What do You do on your blog? Do you feel offended if a blogger leaves links in your comments section? Do you delete links– which ones? Do you have commenting tips for me? Do you leave links at blogs you comment on? What do you have in mind when you do so?

 

Want New #Blogging #Friends ? Join the #CHERISHED Blogfest Today!!


Blogging is all about making connections, sharing information, emotions, opinions, memories.

How to make Blogging Friends

Blog Friendships

In the spirit of blog friendships, my good blog friends, Dan Antion , Paul Ruddock, Peter Nena, Sharukh Bamboat and yours truly at Daily (w)rite, invite you to take part in the CHERISHED Blogfest:

Often, objects lead us to memories.

The objects we hold most dear, harbor the most cherished memories.

For the CHERISHED Blogfest, we invite you to talk to us about one of your cherished objects. Tell us what it is, post a picture of it if you like, and tell us why you cherish it.

Keep your post to below 500 words.

Join us on the 24th to 26th of July 2015 in sharing memories, emotions, information: we’ll read and comment on each others’ posts, get to know each other better, and hopefully, make or renew some friendships.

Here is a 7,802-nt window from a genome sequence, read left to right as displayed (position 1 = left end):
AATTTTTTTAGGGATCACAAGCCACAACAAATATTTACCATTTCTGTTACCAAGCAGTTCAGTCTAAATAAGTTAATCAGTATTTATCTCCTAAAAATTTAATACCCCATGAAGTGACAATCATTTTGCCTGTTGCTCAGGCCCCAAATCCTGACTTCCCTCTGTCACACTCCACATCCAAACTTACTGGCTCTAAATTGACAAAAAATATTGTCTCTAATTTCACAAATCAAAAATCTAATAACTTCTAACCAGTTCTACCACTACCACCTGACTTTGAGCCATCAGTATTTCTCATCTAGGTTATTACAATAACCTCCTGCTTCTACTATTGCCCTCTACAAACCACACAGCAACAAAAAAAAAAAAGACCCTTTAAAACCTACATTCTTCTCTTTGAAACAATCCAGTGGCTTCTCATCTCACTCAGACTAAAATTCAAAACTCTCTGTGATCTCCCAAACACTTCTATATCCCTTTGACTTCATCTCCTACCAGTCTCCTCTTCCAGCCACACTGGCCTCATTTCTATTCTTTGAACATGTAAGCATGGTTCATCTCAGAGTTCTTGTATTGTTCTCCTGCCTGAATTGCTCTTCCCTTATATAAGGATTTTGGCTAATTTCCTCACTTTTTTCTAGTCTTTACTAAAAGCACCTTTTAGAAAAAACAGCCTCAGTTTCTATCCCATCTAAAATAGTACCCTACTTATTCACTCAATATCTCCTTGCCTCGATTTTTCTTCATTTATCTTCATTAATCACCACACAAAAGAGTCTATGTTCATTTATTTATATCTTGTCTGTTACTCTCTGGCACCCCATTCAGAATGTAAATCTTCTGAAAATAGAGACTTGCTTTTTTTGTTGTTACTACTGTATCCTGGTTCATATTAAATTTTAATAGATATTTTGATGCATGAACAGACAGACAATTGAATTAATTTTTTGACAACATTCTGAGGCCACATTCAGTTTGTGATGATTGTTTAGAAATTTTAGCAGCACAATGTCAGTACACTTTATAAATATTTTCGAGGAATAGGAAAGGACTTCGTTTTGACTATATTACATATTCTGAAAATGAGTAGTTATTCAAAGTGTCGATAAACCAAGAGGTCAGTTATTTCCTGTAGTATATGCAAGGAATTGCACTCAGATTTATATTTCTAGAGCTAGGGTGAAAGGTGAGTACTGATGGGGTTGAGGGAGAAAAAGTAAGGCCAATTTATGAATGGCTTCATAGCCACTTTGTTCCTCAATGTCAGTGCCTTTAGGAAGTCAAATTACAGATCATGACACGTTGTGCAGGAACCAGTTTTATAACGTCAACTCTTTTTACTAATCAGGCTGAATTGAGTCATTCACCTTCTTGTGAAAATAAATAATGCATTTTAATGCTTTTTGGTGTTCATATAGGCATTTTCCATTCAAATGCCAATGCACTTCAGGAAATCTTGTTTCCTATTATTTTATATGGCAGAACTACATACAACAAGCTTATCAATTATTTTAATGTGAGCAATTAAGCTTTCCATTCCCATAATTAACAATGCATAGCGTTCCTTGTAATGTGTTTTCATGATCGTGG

Cherished Blogfest

Cherished Blogfest

For those with new blogs, adding your blog to the linky list below, and posting on the 24th-26th July would help you increase your comment love, and followers. Visit and leave comments to everyone on the list, so we all get loads of comment love!

Place the CHERISHED Badge on your sidebar, and help us spread the word on social media. Tweets, Facebook shares, G+ shares through the month most welcome. More Blogfest signups mean more friends and followers at the end of the blogfest.

Sign up in the CHERISHED Linky List below which would open in a new window for signups. (WordPress blogs don’t allow linky lists.)

 Powered by Linky Tools

CHERISHED LINKY LIST: CLICK HERE to enter your link and view this Linky Tools list…

If you have any queries, drop me a mail at meringue dot p at gmail dot com.

The name ‘Cherished’ and the image is courtesy Cheryl KP, who posts brilliant images and writing on her blog. I would also encourage you to check out the blogs of my cohosts: Dan Antion (the designer of the badge), Paul Ruddock, Peter Nena, Sharukh Bamboat, bloggers with genuine and fascinating takes on everything from life, travel, fiction, and the writing rigmarole.